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Home / News & Reviews / News Wire / Locomotive startup Tractive Power Corp. manufactures three-axle industrial switcher NEWSWIRE

Locomotive startup Tractive Power Corp. manufactures three-axle industrial switcher NEWSWIRE

By David Lustig | November 7, 2014

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Tractive Power Corp.’s new TP56 three-axle switcher.
Tractive Power Corp.
VANOUVER, British Columbia – Tractive Power Corp. of North Vancouver has developed and begun manufacturing its TP56 industrial switching locomotive. The unit is designed for moving freight cars within industrial facilities – relieving the industry of having to rely on outside sources for switching. The company says the locomotive can also be used by common carrier railroads.

In June, Tractive Power placed its TP56 prototype in demonstration service at a grain facility in British Columbia.

Designed by Founder, Chairman and CEO Frank Donnelly, the three-axle unit is constructed from existing rail components wherever possible.

Donnelley previous created of the Green Goat hybrid locomotive.

Perched on a single Electro-Motive Division HT-C truck – the same one under many of EMD’s six-axle road-switchers – the 80-ton, 375 hp turbocharged locomotive can produce 56,000 pounds of tractive effort. The unit can be customized to produce up to 70,000 pounds tractive effort.

The company has designed the TP56 to be jacked up in the field for easy servicing. The power plant meets U.S. Environmental Protection Agency Tier 3 emissions standards. A Tier 4 compliant engine can be installed. Fuel consumption is a miserly half gallon per hour when idling.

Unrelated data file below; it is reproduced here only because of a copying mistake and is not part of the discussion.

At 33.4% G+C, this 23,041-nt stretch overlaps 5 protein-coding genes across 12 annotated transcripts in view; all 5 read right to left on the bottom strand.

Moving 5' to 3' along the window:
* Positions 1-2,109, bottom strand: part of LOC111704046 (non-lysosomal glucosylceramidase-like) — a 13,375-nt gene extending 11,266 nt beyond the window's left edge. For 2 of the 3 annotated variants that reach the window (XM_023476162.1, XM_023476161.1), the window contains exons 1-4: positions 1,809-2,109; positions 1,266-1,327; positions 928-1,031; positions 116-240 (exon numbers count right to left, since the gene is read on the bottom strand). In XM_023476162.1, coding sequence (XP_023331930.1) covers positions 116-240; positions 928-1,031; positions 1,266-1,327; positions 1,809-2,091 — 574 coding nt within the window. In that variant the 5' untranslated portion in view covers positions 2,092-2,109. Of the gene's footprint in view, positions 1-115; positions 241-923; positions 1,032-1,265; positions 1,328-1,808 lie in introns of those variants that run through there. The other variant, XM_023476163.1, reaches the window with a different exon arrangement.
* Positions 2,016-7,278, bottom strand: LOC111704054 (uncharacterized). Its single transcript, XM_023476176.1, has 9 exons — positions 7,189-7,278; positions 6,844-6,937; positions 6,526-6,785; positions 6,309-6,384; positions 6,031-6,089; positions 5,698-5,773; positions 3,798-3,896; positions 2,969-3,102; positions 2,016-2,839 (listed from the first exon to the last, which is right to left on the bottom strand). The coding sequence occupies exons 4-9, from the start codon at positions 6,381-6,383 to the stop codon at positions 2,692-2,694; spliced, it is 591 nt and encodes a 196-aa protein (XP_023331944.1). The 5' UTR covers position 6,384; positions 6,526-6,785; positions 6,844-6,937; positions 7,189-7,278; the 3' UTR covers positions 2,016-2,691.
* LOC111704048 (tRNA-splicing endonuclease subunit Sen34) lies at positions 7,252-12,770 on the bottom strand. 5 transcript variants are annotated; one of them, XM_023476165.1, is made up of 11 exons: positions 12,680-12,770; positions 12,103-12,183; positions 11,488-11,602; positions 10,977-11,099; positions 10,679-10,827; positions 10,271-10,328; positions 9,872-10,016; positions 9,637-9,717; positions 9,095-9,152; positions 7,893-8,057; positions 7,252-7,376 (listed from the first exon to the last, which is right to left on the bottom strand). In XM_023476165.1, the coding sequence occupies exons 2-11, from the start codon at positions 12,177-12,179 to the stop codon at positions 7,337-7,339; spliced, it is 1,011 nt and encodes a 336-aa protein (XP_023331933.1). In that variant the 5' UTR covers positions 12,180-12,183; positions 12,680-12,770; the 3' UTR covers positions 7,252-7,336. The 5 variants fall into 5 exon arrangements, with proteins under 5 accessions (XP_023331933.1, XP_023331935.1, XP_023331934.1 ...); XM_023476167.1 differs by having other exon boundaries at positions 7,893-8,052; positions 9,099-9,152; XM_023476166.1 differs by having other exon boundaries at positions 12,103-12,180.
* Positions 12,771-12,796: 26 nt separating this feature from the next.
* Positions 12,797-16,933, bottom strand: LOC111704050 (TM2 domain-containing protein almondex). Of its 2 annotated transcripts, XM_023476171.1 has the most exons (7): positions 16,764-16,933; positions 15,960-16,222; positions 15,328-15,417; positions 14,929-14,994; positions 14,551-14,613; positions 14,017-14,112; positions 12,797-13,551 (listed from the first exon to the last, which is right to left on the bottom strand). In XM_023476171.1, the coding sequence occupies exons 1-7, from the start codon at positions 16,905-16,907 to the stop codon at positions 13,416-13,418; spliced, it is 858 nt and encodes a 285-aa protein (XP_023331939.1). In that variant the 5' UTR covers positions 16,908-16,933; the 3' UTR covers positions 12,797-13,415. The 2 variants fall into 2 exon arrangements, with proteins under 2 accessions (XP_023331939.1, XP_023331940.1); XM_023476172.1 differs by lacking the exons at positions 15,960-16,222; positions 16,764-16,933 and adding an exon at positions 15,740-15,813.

Tractive Power’s headquarters are in North Vancouver, B.C., while its manufacturing facility is located in Squamish, about 50 miles north, in a former BC Rail locomotive shop.

23 thoughts on “Locomotive startup Tractive Power Corp. manufactures three-axle industrial switcher NEWSWIRE

  1. Model Railroader had a story about this loco being a real life "kit bash." A neat way to recycle, also.

  2. It's really true ! Eventually there is a prototype for everything. This baby could handle some pretty tight curves on a layout.

  3. I've had a similar idea for a plant switcher using EMD's HTCR radial truck, which is more nimble and easier to rerail than a four-axle Blomberg truck. HTC trucks are not easy to rerail. Curves on plant trackage can be pretty tight. Here on the East Coast, the Central Railroad of New Jersey in the 1970s had a battery-powered switcher made out of a four-axle locomotive truck that it used at the Elizabethport Shops. After the merger, Conrail painted it blue and used it for years.

  4. Actually this might have more market than you would think, it doesn't compete with 4 axle switchers, it competes in industrial applications with shuttle wagons and track mobiles. For the same or less money, this has more tractive effort and is much simpler to maintain. You give up the rubber tires, but in many applications they aren't needed and just add to system complexity and maintenance.

  5. How nice.There is a market for this little snookems out there somewhere.Half the size of a ALCO RS1-3 & EMD SW1200/1500

  6. This locomotive does indeed look like it was cobbled together from an assortment of odds and ends found in a scrapyard. It's going to have to compete with a fair amount of full-size switchers available on the resale and lease markets, which makes me think that this is going to be little more than a demonstrator that won't find any customers.

  7. Anytime a product can be developed to help out smaller industries, I'm all for it. ( If Bachmann wants to put it out, I'll have one on my layout!)

  8. I wonder if they'll have Mu capability? Regardless of that, it looks like something that will be fun to kitbash in HO Scale!

  9. No doubt about it this little beauty needs some speed stripes. Hard to find a loco today that does not have a paint job indicating speed or what have you.Obviously an Aristocraft Design.Anyway guys wish you all the very best, hope you do great.

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